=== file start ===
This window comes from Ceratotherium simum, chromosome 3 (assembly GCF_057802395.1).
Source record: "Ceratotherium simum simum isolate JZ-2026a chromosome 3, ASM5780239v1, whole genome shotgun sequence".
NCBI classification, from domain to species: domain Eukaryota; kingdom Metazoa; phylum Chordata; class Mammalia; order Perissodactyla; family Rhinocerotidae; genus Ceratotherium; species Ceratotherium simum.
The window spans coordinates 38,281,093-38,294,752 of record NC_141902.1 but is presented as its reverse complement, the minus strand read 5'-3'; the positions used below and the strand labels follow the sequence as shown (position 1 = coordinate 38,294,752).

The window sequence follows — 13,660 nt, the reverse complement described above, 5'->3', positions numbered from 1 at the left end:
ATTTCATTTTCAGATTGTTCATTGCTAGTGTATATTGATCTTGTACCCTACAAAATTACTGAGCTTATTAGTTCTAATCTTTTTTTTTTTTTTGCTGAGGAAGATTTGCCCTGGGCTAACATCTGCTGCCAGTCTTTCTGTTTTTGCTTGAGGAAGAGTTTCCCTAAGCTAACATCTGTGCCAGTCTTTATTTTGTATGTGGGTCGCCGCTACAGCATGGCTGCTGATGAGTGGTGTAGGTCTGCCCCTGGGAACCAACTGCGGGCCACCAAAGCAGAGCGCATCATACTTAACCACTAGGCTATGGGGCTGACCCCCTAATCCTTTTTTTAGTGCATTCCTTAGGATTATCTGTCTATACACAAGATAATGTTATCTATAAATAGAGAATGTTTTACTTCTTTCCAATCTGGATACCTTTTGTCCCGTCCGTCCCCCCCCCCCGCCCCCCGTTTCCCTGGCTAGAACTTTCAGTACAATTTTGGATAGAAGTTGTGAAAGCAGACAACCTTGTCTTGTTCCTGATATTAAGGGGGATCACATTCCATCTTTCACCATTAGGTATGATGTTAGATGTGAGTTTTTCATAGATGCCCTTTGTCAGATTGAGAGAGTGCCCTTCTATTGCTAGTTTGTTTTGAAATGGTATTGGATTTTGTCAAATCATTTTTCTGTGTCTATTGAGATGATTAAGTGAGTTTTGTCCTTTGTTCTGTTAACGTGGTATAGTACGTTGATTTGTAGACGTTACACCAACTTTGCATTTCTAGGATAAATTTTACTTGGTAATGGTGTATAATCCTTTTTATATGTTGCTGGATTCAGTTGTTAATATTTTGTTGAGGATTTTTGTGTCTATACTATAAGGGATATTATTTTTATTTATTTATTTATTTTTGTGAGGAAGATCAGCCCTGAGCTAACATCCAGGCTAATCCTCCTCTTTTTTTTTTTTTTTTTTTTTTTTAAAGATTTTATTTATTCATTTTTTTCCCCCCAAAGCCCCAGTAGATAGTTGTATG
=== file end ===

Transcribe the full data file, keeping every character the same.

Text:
This window comes from Ceratotherium simum, chromosome 3 (assembly GCF_057802395.1).
Source record: "Ceratotherium simum simum isolate JZ-2026a chromosome 3, ASM5780239v1, whole genome shotgun sequence".
NCBI classification, from domain to species: domain Eukaryota; kingdom Metazoa; phylum Chordata; class Mammalia; order Perissodactyla; family Rhinocerotidae; genus Ceratotherium; species Ceratotherium simum.
The window spans coordinates 38,281,093-38,294,752 of record NC_141902.1 but is presented as its reverse complement, the minus strand read 5'-3'; the positions used below and the strand labels follow the sequence as shown (position 1 = coordinate 38,294,752).

The window sequence follows — 13,660 nt, the reverse complement described above, 5'->3', positions numbered from 1 at the left end:
ATTTCATTTTCAGATTGTTCATTGCTAGTGTATATTGATCTTGTACCCTACAAAATTACTGAGCTTATTAGTTCTAATCTTTTTTTTTTTTTTGCTGAGGAAGATTTGCCCTGGGCTAACATCTGCTGCCAGTCTTTCTGTTTTTGCTTGAGGAAGAGTTTCCCTAAGCTAACATCTGTGCCAGTCTTTATTTTGTATGTGGGTCGCCGCTACAGCATGGCTGCTGATGAGTGGTGTAGGTCTGCCCCTGGGAACCAACTGCGGGCCACCAAAGCAGAGCGCATCATACTTAACCACTAGGCTATGGGGCTGACCCCCTAATCCTTTTTTTAGTGCATTCCTTAGGATTATCTGTCTATACACAAGATAATGTTATCTATAAATAGAGAATGTTTTACTTCTTTCCAATCTGGATACCTTTTGTCCCGTCCGTCCCCCCCCCCCGCCCCCCGTTTCCCTGGCTAGAACTTTCAGTACAATTTTGGATAGAAGTTGTGAAAGCAGACAACCTTGTCTTGTTCCTGATATTAAGGGGGATCACATTCCATCTTTCACCATTAGGTATGATGTTAGATGTGAGTTTTTCATAGATGCCCTTTGTCAGATTGAGAGAGTGCCCTTCTATTGCTAGTTTGTTTTGAAATGGTATTGGATTTTGTCAAATCATTTTTCTGTGTCTATTGAGATGATTAAGTGAGTTTTGTCCTTTGTTCTGTTAACGTGGTATAGTACGTTGATTTGTAGACGTTACACCAACTTTGCATTTCTAGGATAAATTTTACTTGGTAATGGTGTATAATCCTTTTTATATGTTGCTGGATTCAGTTGTTAATATTTTGTTGAGGATTTTTGTGTCTATACTATAAGGGATATTATTTTTATTTATTTATTTATTTTTGTGAGGAAGATCAGCCCTGAGCTAACATCCAGGCTAATCCTCCTCTTTTTTTTTTTTTTTTTTTTTTTTAAAGATTTTATTTATTCATTTTTTTCCCCCCAAAGCCCCAGTAGATAGTTGTATG